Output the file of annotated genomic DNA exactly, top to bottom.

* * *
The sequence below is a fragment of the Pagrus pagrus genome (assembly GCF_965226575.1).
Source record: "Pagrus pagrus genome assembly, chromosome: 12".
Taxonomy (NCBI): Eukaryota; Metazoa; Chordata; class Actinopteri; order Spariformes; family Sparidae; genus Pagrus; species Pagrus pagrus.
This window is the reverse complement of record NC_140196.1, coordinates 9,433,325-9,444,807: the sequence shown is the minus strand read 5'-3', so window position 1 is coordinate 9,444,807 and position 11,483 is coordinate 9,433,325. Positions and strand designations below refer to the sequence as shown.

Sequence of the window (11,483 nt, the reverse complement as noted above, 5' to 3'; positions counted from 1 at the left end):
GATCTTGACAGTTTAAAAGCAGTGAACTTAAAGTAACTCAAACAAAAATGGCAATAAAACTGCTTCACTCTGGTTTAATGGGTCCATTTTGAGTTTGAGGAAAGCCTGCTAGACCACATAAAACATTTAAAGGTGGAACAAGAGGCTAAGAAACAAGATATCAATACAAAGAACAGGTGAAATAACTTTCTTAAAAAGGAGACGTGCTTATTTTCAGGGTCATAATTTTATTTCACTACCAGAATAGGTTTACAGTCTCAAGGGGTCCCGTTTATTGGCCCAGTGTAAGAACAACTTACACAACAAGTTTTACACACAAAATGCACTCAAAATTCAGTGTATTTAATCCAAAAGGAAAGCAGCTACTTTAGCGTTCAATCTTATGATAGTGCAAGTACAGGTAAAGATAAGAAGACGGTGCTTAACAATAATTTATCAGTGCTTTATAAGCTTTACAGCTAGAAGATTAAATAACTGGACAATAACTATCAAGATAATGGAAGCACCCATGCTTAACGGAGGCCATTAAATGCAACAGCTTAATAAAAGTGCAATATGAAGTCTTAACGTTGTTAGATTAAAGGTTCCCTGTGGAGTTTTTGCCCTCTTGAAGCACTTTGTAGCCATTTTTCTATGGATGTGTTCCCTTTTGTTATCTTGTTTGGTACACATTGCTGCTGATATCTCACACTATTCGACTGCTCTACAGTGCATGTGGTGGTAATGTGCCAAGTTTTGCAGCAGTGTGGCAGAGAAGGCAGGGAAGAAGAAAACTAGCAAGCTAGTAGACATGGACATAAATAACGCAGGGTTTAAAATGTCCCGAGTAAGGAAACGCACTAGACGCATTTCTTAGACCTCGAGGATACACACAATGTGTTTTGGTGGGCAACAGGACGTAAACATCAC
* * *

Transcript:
The sequence below is a fragment of the Pagrus pagrus genome (assembly GCF_965226575.1).
Source record: "Pagrus pagrus genome assembly, chromosome: 12".
Taxonomy (NCBI): Eukaryota; Metazoa; Chordata; class Actinopteri; order Spariformes; family Sparidae; genus Pagrus; species Pagrus pagrus.
This window is the reverse complement of record NC_140196.1, coordinates 9,433,325-9,444,807: the sequence shown is the minus strand read 5'-3', so window position 1 is coordinate 9,444,807 and position 11,483 is coordinate 9,433,325. Positions and strand designations below refer to the sequence as shown.

Sequence of the window (11,483 nt, the reverse complement as noted above, 5' to 3'; positions counted from 1 at the left end):
GATCTTGACAGTTTAAAAGCAGTGAACTTAAAGTAACTCAAACAAAAATGGCAATAAAACTGCTTCACTCTGGTTTAATGGGTCCATTTTGAGTTTGAGGAAAGCCTGCTAGACCACATAAAACATTTAAAGGTGGAACAAGAGGCTAAGAAACAAGATATCAATACAAAGAACAGGTGAAATAACTTTCTTAAAAAGGAGACGTGCTTATTTTCAGGGTCATAATTTTATTTCACTACCAGAATAGGTTTACAGTCTCAAGGGGTCCCGTTTATTGGCCCAGTGTAAGAACAACTTACACAACAAGTTTTACACACAAAATGCACTCAAAATTCAGTGTATTTAATCCAAAAGGAAAGCAGCTACTTTAGCGTTCAATCTTATGATAGTGCAAGTACAGGTAAAGATAAGAAGACGGTGCTTAACAATAATTTATCAGTGCTTTATAAGCTTTACAGCTAGAAGATTAAATAACTGGACAATAACTATCAAGATAATGGAAGCACCCATGCTTAACGGAGGCCATTAAATGCAACAGCTTAATAAAAGTGCAATATGAAGTCTTAACGTTGTTAGATTAAAGGTTCCCTGTGGAGTTTTTGCCCTCTTGAAGCACTTTGTAGCCATTTTTCTATGGATGTGTTCCCTTTTGTTATCTTGTTTGGTACACATTGCTGCTGATATCTCACACTATTCGACTGCTCTACAGTGCATGTGGTGGTAATGTGCCAAGTTTTGCAGCAGTGTGGCAGAGAAGGCAGGGAAGAAGAAAACTAGCAAGCTAGTAGACATGGACATAAATAACGCAGGGTTTAAAATGTCCCGAGTAAGGAAACGCACTAGACGCATTTCTTAGACCTCGAGGATACACACAATGTGTTTTGGTGGGCAACAGGACGTAAACATCAC